Thursday, October 14, 2004

Okeechobee Farmer Wins Award

TALLAHASSEE -- Florida Agriculture Commissioner Charles H. Bronson and the
Florida Agricultural Hall of Fame Foundation today announced the
agricultural leaders who will be inducted into the Hall of Fame in February
2005 including Frank "Sonny" Williamson Jr. of Okeechobee, Fl.

A successful citrus grower, rancher and aquaculturist, Frank "Sonny"
Williamson Jr. is among Florida's most progressive farmers. He is arguably
Florida's -- and the nation's -- premier agro-ecologist. A visionary
leader, Williamson understands that farmers must protect and preserve the
natural environment in order to sustain their industry. For the last 25
years he has become increasingly committed to promoting responsible
environmental stewardship.

A fifth-generation Floridian, Williamson was born in Clearwater on December
15, 1929. After graduating from the University of Florida with a degree in
agriculture, he went to work on his father's ranch, Williamson Cattle
Company, in Okeechobee. He devoted the first 25 years of his career to
Williamson Cattle, building it into one of the state's largest cattle
producers. The company now owns more than 10,000 acres in Okeechobee
County, as well as land in Alabama. Its holdings in Florida include over
1,000 acres of citrus and 2,500 heads of cattle. In Alabama it operates 48
ponds that cover 1,200 acres and produce more than 9 million pounds of
catfish each year. Not only is Williamson Cattle one of the largest and
most diversified farms in the Southeast, it is also a model for economic
and environmental sustainability.

Ever mindful of agriculture's interface with the natural environment,
Williamson is a firm believer that agricultural decisions should be made
based on sound science. To that end, he has been a tireless supporter of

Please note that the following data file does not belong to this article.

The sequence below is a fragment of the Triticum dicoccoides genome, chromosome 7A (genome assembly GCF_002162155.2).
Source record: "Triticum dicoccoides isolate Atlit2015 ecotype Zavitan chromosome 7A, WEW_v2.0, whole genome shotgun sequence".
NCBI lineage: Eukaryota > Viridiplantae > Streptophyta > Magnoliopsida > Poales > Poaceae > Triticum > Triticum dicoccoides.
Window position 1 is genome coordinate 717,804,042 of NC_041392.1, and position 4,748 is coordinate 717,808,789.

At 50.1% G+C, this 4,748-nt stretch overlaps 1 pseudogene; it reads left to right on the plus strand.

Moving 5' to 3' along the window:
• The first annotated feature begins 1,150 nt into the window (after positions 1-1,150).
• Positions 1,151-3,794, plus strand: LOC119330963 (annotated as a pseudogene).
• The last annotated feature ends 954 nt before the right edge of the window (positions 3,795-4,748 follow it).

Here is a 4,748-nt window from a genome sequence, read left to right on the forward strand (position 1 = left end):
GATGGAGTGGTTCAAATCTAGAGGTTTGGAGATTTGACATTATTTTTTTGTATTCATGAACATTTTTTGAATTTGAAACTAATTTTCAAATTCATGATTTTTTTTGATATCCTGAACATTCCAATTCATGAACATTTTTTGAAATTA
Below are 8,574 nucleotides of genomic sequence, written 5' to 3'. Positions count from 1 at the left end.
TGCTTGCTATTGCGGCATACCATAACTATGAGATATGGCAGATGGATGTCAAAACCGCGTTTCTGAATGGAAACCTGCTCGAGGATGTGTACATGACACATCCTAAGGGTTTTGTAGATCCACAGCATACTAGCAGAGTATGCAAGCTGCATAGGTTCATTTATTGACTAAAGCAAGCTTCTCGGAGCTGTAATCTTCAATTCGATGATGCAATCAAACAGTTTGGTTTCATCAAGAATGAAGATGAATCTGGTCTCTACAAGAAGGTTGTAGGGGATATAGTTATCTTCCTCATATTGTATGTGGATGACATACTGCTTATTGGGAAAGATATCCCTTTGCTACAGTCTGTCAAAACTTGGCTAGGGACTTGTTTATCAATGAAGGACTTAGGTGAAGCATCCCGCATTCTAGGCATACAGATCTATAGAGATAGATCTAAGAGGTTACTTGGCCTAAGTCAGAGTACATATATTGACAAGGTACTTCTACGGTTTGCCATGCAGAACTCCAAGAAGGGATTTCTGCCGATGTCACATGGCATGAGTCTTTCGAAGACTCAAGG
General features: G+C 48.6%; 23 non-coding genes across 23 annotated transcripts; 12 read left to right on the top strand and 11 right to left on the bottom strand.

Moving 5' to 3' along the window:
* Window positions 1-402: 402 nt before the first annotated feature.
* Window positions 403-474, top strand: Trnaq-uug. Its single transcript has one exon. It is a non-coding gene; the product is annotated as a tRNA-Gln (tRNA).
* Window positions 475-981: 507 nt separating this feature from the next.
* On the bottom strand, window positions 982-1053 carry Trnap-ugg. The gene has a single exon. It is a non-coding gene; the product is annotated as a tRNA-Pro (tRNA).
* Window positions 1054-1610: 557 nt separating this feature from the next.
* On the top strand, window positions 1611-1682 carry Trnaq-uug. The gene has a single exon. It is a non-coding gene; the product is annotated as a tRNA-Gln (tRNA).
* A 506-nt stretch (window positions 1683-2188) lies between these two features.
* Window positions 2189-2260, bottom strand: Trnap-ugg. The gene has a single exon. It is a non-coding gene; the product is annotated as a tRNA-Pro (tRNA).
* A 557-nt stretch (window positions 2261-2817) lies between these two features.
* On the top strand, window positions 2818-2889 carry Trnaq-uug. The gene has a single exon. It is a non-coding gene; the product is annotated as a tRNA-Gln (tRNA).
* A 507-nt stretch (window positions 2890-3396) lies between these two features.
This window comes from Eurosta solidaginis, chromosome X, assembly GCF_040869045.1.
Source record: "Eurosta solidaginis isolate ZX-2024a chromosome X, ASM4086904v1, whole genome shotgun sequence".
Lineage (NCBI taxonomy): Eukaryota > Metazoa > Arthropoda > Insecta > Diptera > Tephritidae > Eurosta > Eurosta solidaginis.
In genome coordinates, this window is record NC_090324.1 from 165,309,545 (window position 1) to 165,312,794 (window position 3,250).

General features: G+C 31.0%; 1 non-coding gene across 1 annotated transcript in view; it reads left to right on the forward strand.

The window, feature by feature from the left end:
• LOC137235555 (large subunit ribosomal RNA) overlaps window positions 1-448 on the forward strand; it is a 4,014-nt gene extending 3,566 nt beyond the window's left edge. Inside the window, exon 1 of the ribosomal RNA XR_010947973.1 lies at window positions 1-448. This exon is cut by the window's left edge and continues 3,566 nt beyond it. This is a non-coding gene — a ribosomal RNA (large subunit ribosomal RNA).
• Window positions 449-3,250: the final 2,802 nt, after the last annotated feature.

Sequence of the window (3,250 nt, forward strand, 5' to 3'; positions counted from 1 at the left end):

agricultural and environmental research. In the 1990s as a governing
member and chairman of the South Florida Water Management District, he
persuaded the district to fund agro-ecology research conducted by the
University of Florida on Buck Island Ranch at Archibold Biological Station
in Lake Placid. Today he is leading research efforts at the UF/IFAS Indian
River Research and Education Center Aquaculture Demonstration Project.

Williamson has gained a high level of respect among agriculturists,
environmentalists and urban leaders and is known for his moderation and
fairness. Lending his leadership skills to a diverse array of industry
groups and conservation groups, he displays an uncanny ability to mobilize
people to make rational decisions and work together toward a common goal.
He has held leadership positions with the Okeechobee County Farm Bureau,
the Okeechobee Soil and Water Conservation Board, the Florida Chapter of
The Nature Conservancy, the Florida Cattlemen's Foundation and the
University of Florida SHARE Council.

Williamson is one of seven national winners of the 2004 National
Cattlemen's Beef Association National Environmental Stewardship Award,
presented by the Resources Conservation Service of the USDA. His special
talents as a negotiator and mediator were recognized by the Florida
Conflict Resolution Consortium in 2000 when he received the Ninth-Timer
Powers Dispute Resolution Leadership Award. In 2003 he was named the
Lancaster Sunbelt Farmer of the Year from Florida. That same year he
received the Commissioner's Agricultural-Environmental Leadership Award
from the Florida Department of Agriculture and Consumer Services, and the
Florida Environmental Stewardship Award from the Florida Cattlemen's
Association. He has been named an honorary member of Future Farmers of
America as a result of his ongoing support of the organization.

Williamson's progressive vision has helped keep agriculture strong and
viable in Florida. He will be long remembered for his efforts to improve
agricultural management to sustain the industry and protect the natural
resources on which it depends.

Williamson lives in Okeechobee with his wife, Betty. They have three grown
children, Wes, Kim and Karen

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